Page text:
Transgenic mice with neuronal overexpression of Lypd6 showed a marked increase in locomotor activity in the open field. Because transgenic mice also showed fewer rearings, it is likely that the initially higher activity resulted from an increased response to novelty (Grailhe et al., 1999) and was not caused by a generalized hyperactivity or an increased exploratory drive. This discovery is supported by the finding that overexpression of Lypd6 did not result in an increased activity when the animals were tested in an environment that was familiar to them or after a period of habituation. Moreover, analysis of the activity of the transgenic animals in the Y-maze and the O-maze confirmed the increased novelty responses found in the open field arena. Transgenic animals showed an enhanced prepulse inhibition and displayed a pronounced visceral hypoalgesia in tests of chemical-visceral nociception. Taken together, the increased novelty responses, enhanced sensorimotor gating and hypoalgesia in transgenic mice is consistent with a heightened nicotinergic tone (Abreu-Villaca et al., 2006, Decker et al., 1995, Decker et al., 2004, Geyer et al., 2002, Suto et al., 2001, Vincler and Eisenach, 2005). Indeed, our behavioral pharmacological studies demonstrated an increased sensitivity to nicotine in Lypd6 overexpressing animals.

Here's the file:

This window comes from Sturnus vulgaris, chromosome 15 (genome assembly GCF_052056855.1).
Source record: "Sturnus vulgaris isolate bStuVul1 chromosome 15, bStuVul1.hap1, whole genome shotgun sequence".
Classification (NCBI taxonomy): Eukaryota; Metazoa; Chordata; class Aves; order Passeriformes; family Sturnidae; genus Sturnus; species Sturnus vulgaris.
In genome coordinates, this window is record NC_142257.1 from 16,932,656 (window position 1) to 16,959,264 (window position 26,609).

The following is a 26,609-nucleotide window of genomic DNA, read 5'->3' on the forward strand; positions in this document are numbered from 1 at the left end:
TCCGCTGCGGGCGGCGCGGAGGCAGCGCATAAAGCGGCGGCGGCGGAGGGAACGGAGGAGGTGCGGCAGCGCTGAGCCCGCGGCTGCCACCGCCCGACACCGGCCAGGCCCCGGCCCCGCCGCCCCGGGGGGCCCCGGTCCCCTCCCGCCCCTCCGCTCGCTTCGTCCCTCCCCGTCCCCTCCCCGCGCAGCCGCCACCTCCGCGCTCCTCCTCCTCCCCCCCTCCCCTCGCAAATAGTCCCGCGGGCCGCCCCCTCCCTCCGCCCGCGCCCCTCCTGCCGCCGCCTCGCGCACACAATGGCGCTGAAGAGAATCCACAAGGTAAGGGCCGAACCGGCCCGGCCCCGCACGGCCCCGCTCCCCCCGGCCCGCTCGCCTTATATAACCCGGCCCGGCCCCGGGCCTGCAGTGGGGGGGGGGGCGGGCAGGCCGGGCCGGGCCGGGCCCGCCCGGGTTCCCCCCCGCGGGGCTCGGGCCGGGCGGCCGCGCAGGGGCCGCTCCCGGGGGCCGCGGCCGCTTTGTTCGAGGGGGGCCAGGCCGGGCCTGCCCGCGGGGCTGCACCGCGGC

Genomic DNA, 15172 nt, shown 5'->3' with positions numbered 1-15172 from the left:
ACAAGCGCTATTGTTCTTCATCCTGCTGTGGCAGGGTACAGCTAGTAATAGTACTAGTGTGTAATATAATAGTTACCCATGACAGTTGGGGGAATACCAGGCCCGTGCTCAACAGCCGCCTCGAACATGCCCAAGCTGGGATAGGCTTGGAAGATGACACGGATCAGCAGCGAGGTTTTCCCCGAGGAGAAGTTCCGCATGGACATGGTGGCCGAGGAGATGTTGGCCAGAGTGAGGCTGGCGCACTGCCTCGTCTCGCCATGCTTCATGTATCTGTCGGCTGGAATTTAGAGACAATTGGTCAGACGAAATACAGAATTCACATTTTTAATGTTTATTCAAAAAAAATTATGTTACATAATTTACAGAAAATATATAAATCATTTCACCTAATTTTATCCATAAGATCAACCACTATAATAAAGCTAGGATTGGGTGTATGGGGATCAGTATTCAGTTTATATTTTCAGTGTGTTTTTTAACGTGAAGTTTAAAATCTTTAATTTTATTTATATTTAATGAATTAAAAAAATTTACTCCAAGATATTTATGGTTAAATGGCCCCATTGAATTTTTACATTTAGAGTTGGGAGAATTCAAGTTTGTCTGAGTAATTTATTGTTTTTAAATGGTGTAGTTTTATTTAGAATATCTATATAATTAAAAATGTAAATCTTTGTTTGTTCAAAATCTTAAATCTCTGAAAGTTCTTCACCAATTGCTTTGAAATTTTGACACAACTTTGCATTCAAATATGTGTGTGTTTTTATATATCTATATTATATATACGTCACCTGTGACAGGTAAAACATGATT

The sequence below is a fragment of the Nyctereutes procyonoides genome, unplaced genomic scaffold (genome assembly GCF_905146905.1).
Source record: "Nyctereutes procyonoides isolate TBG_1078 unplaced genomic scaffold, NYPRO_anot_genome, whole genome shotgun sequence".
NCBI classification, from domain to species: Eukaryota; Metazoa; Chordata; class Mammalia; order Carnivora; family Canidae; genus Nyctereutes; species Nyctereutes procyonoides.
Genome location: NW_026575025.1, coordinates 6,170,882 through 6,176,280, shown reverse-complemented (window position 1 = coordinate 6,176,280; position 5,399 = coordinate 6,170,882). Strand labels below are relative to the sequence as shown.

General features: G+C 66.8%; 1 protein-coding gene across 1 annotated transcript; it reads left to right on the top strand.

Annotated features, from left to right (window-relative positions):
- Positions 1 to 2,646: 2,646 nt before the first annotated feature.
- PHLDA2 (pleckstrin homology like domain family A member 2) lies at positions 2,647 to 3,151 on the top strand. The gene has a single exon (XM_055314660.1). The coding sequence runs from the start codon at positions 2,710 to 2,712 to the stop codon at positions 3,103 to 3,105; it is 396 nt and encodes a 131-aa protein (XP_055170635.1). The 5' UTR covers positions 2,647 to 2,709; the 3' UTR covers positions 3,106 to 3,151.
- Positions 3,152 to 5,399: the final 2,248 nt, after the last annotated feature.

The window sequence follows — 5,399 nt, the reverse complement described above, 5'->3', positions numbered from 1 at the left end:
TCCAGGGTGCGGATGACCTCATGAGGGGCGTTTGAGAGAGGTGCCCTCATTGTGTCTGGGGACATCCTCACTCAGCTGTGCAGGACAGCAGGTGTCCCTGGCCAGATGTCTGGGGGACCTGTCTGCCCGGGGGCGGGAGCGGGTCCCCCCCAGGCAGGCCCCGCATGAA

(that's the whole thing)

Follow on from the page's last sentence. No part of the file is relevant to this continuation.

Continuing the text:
Interestingly, there are several similarities between the Lypd6-overexpression and the Lynx1 knockout phenotypes (Miwa et al., 2006). Both mouse lines show an increased sensitivity to nicotine, as revealed by behavioral pharmacology and single cell recordings. They also have behavioral phenotypes that are consistent with an enhanced nicotinergic tone, like an enhanced PPI and visceral hypoalgesia in Lypd6 transgenics. These data suggest that Lynx1 and Lypd6 have opposite modulatory effects, with Lynx1 reducing and Lypd6 enhancing nAChR signaling. These peptides are co-expressed in the deep layers of the neocortex, in the spinal cord, and in dorsal root ganglia (Miwa et al., 1999; http://expression.gnf.org). Thus, both peptides may interact and modulate nAChRs to finetune neuronal activity. The importance of this modulatory system is exemplified by the observation that Lynx1 deficient mice suffer from a progressive neuronal degeneration and that the Lypd6 knockdown seems to be incompatible with embryo survival. It should be noted in this context that Lypd6 is also expressed in non-neuronal tissues such as spleen, skeletal muscle, kidney, ovary and testis. This non-neuronal expression may point to an additional role of Lypd6 and contribute to the knockdown phenotype. Nevertheless, allosteric modulation of nAChRs through Lypd6 is an important component of cholinergic signaling both in the CNS and the periphery. Thus it may provide a new target for drug discovery that could be used for the treatment of neurological disorders, such as Alzheimer’s disease, by means of enhancing the neuronal cholinergic tone (Maelicke et al., 2001).